Making sense of the security situation in Afghanistan is perhaps one of the toughest judgement calls an investor will have to make. Threats exist from different sources, and vary in motive and method. Moreover, the country’s security situation is constantly changing and even the best intelligence is unspecific. At times the security situation appears to be improving only to deteriorate suddenly and without warning.
Is the country safe? The answer depends on geography and operational context. Kabul, with the presence of the NATO-led International Security Assistance Force (ISAF), is safer than other cities, just as the north of the country is generally safer than the south-eastern areas bordering Pakistan, where extremists continue to battle with coalition forces. All over the country, the threat of factional violence remains to varying degrees.
In all cases, it is essential to undertake a thorough threat assessment and adopt appropriate security measures depending on circumstances and the nature of the project. Given its profile, Afghanistan has been a magnet for security firms, and investors should exercise care to ensure they involve the services of a credible, professional firm.
At the time of writing, the security situation in Afghanistan was tense. After a period of relative calm, May proved an unnerving month. Italian aid worker Clementina Cantoni was still being held by kidnappers, after being snatched on May 17. The following day, Afghan television presenter Shaima Rezayee had been shot at her Kabul home. She had been dismissed from independent television station Tolo TV after Muslim clerics branded her show “anti-Islamic”.
Before that, five people were reported wounded, and one killed, when violence erupted between supporters of rival warlords in a district in Faryab province, in the north of Afghanistan. On May 11, Akhtar Mohammad Tolwak, a parliamentary candidate, was killed while driving in the east of Ghazni province, along with his driver. Also that week, anti-US riots had spread across the country’s main cities, resulting in the death of at least 16 people and widespread damage to buildings.
On May 7, there was a suicide bombing at a Kabul internet café. Most recently, fears of fresh disturbances were growing after publication of accounts of brutal mistreatment of Afghan detainees by US interrogators at a Bagram detention centre.
Afghanistan’s security risks should not be dismissed or taken lightly, but the overall threat should be kept in perspective. At any time, up to 10,000 Westerners are in the country, and most conduct their business – albeit cautiously – without incident. Reports from regions widely considered “no-go” areas – such as the killing of 11 Afghans working for US company Chemonics by suspected Taliban militants, also in May, in the southern province of Helmand – should not necessarily be considered a reflection of the broader security situation.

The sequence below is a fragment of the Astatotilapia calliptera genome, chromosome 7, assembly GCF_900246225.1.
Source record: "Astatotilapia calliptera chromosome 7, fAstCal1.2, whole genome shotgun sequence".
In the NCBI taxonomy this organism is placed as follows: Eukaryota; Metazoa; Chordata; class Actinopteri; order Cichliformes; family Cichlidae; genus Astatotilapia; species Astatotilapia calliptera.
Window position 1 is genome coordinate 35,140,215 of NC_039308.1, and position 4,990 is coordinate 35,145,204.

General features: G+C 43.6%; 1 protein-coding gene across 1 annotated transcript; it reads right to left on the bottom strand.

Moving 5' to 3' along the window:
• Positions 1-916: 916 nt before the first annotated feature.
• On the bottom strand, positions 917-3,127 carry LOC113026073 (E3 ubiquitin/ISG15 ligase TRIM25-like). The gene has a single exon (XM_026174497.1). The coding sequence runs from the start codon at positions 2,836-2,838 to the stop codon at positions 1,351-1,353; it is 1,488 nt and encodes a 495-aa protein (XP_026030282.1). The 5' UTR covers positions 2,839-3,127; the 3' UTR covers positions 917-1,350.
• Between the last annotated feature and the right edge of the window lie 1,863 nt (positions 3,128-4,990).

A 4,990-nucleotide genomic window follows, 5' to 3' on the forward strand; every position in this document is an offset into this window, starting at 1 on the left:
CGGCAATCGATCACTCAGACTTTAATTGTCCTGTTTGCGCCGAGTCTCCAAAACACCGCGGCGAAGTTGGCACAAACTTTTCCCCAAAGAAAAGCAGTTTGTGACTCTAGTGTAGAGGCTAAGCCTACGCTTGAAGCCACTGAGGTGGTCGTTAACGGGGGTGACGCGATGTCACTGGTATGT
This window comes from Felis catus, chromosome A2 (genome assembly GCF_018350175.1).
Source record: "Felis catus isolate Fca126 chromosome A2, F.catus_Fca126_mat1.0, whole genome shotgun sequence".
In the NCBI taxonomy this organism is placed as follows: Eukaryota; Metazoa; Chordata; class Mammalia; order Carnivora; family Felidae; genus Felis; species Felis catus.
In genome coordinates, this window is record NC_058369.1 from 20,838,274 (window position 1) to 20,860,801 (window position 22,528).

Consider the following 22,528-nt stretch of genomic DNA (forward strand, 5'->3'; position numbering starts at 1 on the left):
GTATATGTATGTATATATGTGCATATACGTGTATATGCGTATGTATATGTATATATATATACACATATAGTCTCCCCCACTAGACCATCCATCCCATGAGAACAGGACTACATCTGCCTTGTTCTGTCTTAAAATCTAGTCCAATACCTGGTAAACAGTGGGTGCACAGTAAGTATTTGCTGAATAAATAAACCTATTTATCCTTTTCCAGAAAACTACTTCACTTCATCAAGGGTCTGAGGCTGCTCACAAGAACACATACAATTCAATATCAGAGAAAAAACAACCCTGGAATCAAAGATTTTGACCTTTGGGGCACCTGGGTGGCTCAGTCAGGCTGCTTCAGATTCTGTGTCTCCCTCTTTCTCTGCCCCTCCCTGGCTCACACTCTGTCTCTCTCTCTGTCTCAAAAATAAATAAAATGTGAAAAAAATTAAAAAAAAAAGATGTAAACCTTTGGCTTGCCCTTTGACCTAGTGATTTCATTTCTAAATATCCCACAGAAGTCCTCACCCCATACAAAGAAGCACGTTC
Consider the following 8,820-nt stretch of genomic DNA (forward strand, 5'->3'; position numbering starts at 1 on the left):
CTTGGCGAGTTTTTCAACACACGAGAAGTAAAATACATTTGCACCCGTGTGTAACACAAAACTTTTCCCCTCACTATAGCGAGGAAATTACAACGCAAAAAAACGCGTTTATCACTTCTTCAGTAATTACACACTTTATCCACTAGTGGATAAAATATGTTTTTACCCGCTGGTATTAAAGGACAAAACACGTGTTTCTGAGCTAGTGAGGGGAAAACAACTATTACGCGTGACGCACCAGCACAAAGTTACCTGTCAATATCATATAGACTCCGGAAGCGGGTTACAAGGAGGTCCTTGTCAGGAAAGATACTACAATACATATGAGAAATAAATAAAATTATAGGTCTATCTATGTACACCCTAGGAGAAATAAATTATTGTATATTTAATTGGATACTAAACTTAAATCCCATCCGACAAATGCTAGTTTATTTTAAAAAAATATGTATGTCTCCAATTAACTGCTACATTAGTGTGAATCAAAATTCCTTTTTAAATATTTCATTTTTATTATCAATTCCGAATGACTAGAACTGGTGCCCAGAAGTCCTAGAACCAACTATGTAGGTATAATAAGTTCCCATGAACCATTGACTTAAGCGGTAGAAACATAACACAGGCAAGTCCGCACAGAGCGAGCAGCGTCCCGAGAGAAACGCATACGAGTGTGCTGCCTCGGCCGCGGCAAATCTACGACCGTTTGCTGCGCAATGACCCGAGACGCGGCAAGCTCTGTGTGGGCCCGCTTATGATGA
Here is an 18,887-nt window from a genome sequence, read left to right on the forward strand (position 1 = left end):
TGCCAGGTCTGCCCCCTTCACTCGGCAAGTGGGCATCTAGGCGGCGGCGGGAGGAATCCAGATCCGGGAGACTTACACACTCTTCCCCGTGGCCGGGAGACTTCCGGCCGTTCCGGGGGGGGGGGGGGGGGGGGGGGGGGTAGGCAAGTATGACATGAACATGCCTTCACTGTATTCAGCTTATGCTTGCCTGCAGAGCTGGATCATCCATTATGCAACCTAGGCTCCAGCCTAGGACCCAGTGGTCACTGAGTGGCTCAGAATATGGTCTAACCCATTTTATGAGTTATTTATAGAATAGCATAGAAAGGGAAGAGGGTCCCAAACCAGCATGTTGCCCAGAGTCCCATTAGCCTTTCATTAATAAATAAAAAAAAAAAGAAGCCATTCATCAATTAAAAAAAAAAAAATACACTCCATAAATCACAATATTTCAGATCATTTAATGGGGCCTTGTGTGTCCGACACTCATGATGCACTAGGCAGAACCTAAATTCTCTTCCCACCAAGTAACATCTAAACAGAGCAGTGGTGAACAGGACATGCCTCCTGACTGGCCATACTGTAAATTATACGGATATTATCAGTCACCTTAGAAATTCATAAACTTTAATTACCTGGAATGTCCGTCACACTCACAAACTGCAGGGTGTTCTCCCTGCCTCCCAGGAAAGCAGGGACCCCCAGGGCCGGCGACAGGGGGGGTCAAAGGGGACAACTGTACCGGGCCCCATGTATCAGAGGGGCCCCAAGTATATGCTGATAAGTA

Afghanistan faces threats on two broad fronts. The first relate to Afghanistan’s numerous tribal and ethnic factions, who have been engaged in a restless and bloody power struggle for generations. Armed and often enriched with drug money, they have the means and desire to wage a long struggle for ascendancy. Economic development that offers appealing alternative livelihoods, as well as providing government with the means to extend legitimate rule and security to these areas, is a long-term project. In the short term, Afghan president Hamid Karzai has attempted to isolate regional warlords by bringing them into government and shifting them away from their traditional powerbases.
Flare-ups of violence point to the fact that this problem is far from solved. Drug eradication programmes also cut off funding to these groups, pushing them towards other criminal activities. For example, kidnapping for ransom is a growing concern.
The second threat relates to Islamic insurgents and Taliban sympathisers entering Afghanistan from Pakistan. Skirmishes with coalition forces, roadside bombings, attacks on girls’ schools and kidnapping are all used to create instability and unsettle the government.
Hearts and minds
Combating this threat forms part of the broader war on terrorism. It also requires economic development to win hearts and minds by raising living standards and offering a more compelling alternative to extremism.
Significantly, US president George W Bush signed a ‘strategic partnership’ with Mr Karzai in late May, paving the way for long-term US involvement in Afghanistan’s security. The key points of the partnership allow US military forces operating in Afghanistan to continue to have the freedom of action required to conduct appropriate military operations.
Resolving the security question in Afghanistan will not happen overnight – but each step towards economic development is a step towards security.